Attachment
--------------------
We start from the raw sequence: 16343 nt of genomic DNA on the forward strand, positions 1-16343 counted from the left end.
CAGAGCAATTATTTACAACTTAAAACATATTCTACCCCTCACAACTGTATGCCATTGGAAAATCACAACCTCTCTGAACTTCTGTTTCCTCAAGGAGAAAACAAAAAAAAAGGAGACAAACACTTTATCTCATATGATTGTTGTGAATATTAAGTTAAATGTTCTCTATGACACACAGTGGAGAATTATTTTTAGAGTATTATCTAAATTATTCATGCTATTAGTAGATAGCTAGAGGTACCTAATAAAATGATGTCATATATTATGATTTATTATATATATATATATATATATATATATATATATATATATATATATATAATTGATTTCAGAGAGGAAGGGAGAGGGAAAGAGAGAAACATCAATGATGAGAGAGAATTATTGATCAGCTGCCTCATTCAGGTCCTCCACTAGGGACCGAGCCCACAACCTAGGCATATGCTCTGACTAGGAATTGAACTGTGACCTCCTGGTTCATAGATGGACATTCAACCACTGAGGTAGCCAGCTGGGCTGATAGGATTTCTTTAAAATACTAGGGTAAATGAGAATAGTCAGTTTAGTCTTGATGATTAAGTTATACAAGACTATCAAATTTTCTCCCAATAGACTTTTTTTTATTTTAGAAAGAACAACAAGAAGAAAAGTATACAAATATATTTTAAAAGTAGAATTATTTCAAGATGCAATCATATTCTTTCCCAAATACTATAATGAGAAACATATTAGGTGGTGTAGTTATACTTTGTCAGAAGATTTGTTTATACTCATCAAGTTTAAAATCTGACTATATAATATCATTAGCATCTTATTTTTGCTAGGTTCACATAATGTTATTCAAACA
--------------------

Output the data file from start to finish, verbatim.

We start from the raw sequence: 16343 nt of genomic DNA on the forward strand, positions 1-16343 counted from the left end.
CAGAGCAATTATTTACAACTTAAAACATATTCTACCCCTCACAACTGTATGCCATTGGAAAATCACAACCTCTCTGAACTTCTGTTTCCTCAAGGAGAAAACAAAAAAAAAGGAGACAAACACTTTATCTCATATGATTGTTGTGAATATTAAGTTAAATGTTCTCTATGACACACAGTGGAGAATTATTTTTAGAGTATTATCTAAATTATTCATGCTATTAGTAGATAGCTAGAGGTACCTAATAAAATGATGTCATATATTATGATTTATTATATATATATATATATATATATATATATATATATATATATATATATAATTGATTTCAGAGAGGAAGGGAGAGGGAAAGAGAGAAACATCAATGATGAGAGAGAATTATTGATCAGCTGCCTCATTCAGGTCCTCCACTAGGGACCGAGCCCACAACCTAGGCATATGCTCTGACTAGGAATTGAACTGTGACCTCCTGGTTCATAGATGGACATTCAACCACTGAGGTAGCCAGCTGGGCTGATAGGATTTCTTTAAAATACTAGGGTAAATGAGAATAGTCAGTTTAGTCTTGATGATTAAGTTATACAAGACTATCAAATTTTCTCCCAATAGACTTTTTTTTATTTTAGAAAGAACAACAAGAAGAAAAGTATACAAATATATTTTAAAAGTAGAATTATTTCAAGATGCAATCATATTCTTTCCCAAATACTATAATGAGAAACATATTAGGTGGTGTAGTTATACTTTGTCAGAAGATTTGTTTATACTCATCAAGTTTAAAATCTGACTATATAATATCATTAGCATCTTATTTTTGCTAGGTTCACATAATGTTATTCAAACA